- State that all legal requirements have been satisfied
Every settlement agreement differs in nature due to every circumstance being different. Having said this, there are some things which are usually included. These are:
- Information surrounding termination payments
- References, if requested
- Information on the confidentiality clause
- A termination of employment date
- A waiver and settlement of employment claims
- Practical issues like handovers, resignation of directorship, return of property
When might a settlement agreement be used?
There are a number of situations where an employee might want to use settlement agreements to their advantage. Their main use is to avoid a long and drawn-out process of performance meetings, disciplinary hearings and/or redundancy consultations. It also provides a “clean break” from the employee, giving closure to the employer.
Below, we list a few examples of when an employer might want to use a settlement agreement:
- A job is now redundant due to a downturn in business, but the employer wants to avoid the long process of redundancy. A settlement agreement can be a quick and clean way of terminating employment
- You have evidence that an employee has committed gross misconduct. To avoid lengthy employment tribunals, you offer to let the employee leave quietly so they do not have to go through hearings and risk a dismissal on their record.
- An employee has evidence that you have dismissed them unfairly, which you dispute. This can be settled outside of court at a fraction of the value of the claim via a settlement agreement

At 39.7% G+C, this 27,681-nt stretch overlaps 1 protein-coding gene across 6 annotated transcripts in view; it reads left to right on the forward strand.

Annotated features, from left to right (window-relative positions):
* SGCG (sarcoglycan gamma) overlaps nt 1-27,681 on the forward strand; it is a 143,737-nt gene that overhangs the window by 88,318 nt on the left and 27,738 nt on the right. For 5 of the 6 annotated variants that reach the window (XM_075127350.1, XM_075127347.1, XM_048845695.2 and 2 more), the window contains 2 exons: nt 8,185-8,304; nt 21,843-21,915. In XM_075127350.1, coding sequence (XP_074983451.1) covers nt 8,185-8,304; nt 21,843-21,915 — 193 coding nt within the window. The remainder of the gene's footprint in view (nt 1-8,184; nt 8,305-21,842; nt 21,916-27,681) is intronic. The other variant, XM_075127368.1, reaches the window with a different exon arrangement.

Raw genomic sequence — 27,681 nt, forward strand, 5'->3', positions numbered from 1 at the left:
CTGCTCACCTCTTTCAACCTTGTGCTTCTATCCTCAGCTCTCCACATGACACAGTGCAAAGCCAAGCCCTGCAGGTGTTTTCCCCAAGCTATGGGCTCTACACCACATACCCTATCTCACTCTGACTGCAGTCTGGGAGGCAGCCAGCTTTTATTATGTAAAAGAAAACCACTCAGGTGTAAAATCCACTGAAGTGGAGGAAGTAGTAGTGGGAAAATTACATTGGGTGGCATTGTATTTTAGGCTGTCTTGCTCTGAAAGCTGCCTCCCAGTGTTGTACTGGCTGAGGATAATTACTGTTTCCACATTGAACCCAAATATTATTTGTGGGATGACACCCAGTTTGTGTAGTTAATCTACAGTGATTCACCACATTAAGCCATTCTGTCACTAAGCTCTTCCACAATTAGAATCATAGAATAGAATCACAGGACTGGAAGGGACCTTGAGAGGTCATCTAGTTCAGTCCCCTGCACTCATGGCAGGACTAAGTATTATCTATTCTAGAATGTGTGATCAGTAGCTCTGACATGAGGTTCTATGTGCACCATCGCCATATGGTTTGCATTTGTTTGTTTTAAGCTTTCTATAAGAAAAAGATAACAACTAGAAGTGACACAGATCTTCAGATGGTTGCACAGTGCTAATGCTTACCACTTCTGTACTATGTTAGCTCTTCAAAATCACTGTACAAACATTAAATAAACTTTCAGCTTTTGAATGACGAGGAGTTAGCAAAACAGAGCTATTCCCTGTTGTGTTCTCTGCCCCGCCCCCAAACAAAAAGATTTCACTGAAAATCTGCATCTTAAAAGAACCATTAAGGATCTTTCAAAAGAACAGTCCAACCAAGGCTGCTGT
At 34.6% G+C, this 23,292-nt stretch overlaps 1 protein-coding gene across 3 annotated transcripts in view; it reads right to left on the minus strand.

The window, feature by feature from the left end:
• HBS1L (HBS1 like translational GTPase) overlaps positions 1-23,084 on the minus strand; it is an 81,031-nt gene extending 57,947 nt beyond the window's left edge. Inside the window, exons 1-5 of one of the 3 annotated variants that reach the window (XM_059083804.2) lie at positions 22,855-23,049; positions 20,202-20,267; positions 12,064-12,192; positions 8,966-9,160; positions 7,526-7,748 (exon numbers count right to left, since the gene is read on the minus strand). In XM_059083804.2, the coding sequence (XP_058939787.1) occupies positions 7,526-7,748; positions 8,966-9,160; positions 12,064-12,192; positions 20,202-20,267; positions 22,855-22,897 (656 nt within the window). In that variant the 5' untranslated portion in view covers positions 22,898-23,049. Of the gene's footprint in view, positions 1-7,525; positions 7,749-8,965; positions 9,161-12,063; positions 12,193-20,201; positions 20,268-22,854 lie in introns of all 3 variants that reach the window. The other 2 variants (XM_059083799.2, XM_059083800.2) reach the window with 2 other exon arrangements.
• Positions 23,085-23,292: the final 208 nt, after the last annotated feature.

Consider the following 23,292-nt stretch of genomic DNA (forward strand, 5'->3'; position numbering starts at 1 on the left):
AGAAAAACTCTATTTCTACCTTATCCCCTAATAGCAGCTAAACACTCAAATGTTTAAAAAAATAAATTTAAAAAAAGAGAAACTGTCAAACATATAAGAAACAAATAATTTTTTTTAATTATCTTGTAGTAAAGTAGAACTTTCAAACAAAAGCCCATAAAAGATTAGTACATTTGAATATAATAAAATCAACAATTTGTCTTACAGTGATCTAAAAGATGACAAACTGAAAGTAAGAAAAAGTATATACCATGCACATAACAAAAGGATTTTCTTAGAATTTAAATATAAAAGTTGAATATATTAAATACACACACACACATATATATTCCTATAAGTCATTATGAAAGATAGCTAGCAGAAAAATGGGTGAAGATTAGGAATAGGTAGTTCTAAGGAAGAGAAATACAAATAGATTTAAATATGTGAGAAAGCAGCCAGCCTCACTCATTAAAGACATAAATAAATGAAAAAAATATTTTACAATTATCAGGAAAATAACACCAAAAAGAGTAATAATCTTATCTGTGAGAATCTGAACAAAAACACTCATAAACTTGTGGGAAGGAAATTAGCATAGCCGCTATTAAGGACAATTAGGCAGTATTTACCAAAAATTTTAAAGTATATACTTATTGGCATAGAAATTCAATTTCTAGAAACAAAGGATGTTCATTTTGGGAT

When do settlement agreements become legally binding?
A settlement agreement is legally binding when it is signed by both parties. It must also comply with the conditions regulating settlement agreements set out in section 203 of the Employment Rights Act 1996.
What happens if you breach a settlement agreement?
As an employer, you have a legal requirement to abide by the terms and conditions of the settlement agreement. If you do breach the agreement, with late or no payment of fees or confidentiality breaches, then the employee can seek legal advice to resolve the issue through mediation or the courts, if necessary.
How can Smooth Commercial Law help me with settlement agreements?
Settlement agreements are great tool in an employer’s arsenal to solve potential employment law problems. They can, however, be relatively complicated, and if you don’t carry them out properly you could leave yourself open to more claims.
Our expert team of employment law solicitors can assist businesses with drafting and carrying out the settlement agreement process. If you are a business owner or manager and have questions with settlement agreements, or don’t know where to begin, let us help.
If you have any questions about settlement agreements, their uses, or their potential pitfalls, you can contact our experienced settlement agreement solicitors by calling 0800 046 9976 or by emailing email@example.com. You can also contact us through our enquiry form here.